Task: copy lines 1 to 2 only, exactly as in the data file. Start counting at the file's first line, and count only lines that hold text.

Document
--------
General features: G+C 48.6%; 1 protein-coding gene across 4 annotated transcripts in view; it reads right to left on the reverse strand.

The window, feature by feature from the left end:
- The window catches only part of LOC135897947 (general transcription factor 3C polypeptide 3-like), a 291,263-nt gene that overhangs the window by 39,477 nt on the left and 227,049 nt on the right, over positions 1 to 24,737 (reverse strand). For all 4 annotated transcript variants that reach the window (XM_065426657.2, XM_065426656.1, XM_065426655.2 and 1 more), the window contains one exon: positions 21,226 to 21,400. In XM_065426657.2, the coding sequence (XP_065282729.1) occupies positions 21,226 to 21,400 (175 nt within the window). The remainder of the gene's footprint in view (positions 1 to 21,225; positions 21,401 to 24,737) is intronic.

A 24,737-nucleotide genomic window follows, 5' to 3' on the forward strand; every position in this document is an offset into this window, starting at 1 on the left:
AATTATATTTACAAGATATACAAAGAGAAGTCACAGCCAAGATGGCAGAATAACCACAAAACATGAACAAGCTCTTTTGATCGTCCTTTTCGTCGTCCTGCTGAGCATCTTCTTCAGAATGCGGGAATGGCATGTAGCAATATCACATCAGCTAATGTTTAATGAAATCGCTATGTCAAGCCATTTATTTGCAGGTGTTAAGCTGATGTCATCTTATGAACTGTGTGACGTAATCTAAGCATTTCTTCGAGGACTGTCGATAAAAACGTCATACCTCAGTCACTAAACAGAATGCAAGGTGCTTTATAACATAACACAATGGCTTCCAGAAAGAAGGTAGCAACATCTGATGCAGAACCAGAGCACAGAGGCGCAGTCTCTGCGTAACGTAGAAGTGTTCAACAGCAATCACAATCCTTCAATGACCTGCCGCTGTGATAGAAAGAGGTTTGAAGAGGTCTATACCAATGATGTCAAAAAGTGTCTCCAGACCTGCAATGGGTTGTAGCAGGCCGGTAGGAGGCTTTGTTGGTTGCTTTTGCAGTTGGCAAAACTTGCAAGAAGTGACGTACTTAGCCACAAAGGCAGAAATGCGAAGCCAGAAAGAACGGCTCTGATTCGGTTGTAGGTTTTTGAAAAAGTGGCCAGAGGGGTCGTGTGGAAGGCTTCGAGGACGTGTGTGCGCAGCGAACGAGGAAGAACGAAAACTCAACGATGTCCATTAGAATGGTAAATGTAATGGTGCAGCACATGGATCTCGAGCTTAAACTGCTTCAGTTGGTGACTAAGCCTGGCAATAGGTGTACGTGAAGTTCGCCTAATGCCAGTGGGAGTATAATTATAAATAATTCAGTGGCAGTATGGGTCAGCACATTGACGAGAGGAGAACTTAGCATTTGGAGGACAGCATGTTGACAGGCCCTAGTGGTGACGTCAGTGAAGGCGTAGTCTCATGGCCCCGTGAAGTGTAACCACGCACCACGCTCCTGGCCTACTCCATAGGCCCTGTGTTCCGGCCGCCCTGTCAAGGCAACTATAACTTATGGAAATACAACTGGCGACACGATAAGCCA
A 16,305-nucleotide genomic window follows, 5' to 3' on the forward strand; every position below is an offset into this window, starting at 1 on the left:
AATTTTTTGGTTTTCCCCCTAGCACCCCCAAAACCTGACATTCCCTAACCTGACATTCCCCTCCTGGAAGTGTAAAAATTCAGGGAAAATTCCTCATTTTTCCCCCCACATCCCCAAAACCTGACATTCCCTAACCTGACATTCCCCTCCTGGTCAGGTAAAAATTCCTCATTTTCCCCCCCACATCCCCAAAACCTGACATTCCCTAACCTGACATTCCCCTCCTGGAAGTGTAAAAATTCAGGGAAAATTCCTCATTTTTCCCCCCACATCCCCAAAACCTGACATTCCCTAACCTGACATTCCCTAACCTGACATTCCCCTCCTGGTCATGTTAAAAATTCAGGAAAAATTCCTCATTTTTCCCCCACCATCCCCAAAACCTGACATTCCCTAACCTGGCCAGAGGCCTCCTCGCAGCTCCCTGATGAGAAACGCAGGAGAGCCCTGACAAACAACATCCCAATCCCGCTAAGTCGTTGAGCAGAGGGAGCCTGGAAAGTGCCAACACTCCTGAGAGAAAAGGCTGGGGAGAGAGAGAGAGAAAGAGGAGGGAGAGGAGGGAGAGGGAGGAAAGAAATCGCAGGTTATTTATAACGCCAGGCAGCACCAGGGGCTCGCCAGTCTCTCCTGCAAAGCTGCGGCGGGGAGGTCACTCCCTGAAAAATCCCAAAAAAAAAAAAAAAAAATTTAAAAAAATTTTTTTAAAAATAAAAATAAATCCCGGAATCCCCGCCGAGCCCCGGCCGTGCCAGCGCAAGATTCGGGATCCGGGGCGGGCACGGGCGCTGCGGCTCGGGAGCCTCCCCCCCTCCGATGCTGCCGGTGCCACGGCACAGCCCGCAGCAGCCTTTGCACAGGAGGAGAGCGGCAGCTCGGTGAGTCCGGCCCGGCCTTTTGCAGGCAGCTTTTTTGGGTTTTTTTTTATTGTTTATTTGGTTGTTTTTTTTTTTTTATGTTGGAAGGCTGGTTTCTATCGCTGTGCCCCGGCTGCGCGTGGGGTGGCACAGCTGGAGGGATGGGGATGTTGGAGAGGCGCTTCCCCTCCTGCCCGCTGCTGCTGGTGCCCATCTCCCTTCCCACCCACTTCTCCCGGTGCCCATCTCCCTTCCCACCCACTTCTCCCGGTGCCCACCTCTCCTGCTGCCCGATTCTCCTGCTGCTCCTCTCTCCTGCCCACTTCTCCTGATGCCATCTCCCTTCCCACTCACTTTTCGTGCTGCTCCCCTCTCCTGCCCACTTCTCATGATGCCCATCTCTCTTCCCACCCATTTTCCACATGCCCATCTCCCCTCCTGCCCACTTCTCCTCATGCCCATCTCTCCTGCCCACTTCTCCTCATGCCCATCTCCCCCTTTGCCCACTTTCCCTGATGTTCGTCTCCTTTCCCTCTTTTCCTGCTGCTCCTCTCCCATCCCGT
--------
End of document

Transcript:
General features: G+C 48.6%; 1 protein-coding gene across 4 annotated transcripts in view; it reads right to left on the reverse strand.

The window, feature by feature from the left end: